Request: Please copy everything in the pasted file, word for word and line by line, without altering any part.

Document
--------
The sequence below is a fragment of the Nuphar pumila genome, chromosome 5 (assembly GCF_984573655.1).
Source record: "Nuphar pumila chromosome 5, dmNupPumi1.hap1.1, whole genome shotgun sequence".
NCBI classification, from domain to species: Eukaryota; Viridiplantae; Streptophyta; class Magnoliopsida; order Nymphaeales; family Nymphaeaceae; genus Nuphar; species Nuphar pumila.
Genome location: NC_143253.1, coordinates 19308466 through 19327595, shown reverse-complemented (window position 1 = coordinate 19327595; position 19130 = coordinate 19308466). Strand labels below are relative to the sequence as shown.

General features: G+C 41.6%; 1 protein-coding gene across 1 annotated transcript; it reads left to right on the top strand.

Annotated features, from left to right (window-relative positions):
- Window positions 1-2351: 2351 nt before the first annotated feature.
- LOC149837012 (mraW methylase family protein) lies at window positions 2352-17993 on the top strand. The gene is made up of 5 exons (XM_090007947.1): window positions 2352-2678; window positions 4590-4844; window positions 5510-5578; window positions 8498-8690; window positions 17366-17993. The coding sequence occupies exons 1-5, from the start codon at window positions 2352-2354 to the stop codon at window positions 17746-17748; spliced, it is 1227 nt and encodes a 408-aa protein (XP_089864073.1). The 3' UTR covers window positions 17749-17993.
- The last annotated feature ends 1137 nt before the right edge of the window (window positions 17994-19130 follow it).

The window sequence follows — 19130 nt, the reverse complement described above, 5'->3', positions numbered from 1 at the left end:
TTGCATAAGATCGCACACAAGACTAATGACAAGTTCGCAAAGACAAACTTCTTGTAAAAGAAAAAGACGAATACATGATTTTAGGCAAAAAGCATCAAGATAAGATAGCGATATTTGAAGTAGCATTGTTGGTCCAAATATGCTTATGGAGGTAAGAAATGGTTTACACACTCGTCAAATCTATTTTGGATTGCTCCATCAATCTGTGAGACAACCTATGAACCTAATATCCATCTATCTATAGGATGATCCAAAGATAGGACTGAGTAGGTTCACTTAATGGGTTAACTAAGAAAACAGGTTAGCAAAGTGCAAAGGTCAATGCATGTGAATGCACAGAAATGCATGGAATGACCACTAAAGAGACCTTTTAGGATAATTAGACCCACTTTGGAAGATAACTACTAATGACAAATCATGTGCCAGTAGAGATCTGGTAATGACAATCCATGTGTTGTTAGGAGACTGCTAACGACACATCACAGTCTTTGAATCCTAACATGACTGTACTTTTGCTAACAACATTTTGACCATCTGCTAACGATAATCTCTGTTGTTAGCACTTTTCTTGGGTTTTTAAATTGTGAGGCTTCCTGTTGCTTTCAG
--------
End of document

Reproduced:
The sequence below is a fragment of the Nuphar pumila genome, chromosome 5 (assembly GCF_984573655.1).
Source record: "Nuphar pumila chromosome 5, dmNupPumi1.hap1.1, whole genome shotgun sequence".
NCBI classification, from domain to species: Eukaryota; Viridiplantae; Streptophyta; class Magnoliopsida; order Nymphaeales; family Nymphaeaceae; genus Nuphar; species Nuphar pumila.
Genome location: NC_143253.1, coordinates 19308466 through 19327595, shown reverse-complemented (window position 1 = coordinate 19327595; position 19130 = coordinate 19308466). Strand labels below are relative to the sequence as shown.

General features: G+C 41.6%; 1 protein-coding gene across 1 annotated transcript; it reads left to right on the top strand.

Annotated features, from left to right (window-relative positions):
- Window positions 1-2351: 2351 nt before the first annotated feature.
- LOC149837012 (mraW methylase family protein) lies at window positions 2352-17993 on the top strand. The gene is made up of 5 exons (XM_090007947.1): window positions 2352-2678; window positions 4590-4844; window positions 5510-5578; window positions 8498-8690; window positions 17366-17993. The coding sequence occupies exons 1-5, from the start codon at window positions 2352-2354 to the stop codon at window positions 17746-17748; spliced, it is 1227 nt and encodes a 408-aa protein (XP_089864073.1). The 3' UTR covers window positions 17749-17993.
- The last annotated feature ends 1137 nt before the right edge of the window (window positions 17994-19130 follow it).

The window sequence follows — 19130 nt, the reverse complement described above, 5'->3', positions numbered from 1 at the left end:
TTGCATAAGATCGCACACAAGACTAATGACAAGTTCGCAAAGACAAACTTCTTGTAAAAGAAAAAGACGAATACATGATTTTAGGCAAAAAGCATCAAGATAAGATAGCGATATTTGAAGTAGCATTGTTGGTCCAAATATGCTTATGGAGGTAAGAAATGGTTTACACACTCGTCAAATCTATTTTGGATTGCTCCATCAATCTGTGAGACAACCTATGAACCTAATATCCATCTATCTATAGGATGATCCAAAGATAGGACTGAGTAGGTTCACTTAATGGGTTAACTAAGAAAACAGGTTAGCAAAGTGCAAAGGTCAATGCATGTGAATGCACAGAAATGCATGGAATGACCACTAAAGAGACCTTTTAGGATAATTAGACCCACTTTGGAAGATAACTACTAATGACAAATCATGTGCCAGTAGAGATCTGGTAATGACAATCCATGTGTTGTTAGGAGACTGCTAACGACACATCACAGTCTTTGAATCCTAACATGACTGTACTTTTGCTAACAACATTTTGACCATCTGCTAACGATAATCTCTGTTGTTAGCACTTTTCTTGGGTTTTTAAATTGTGAGGCTTCCTGTTGCTTTCAG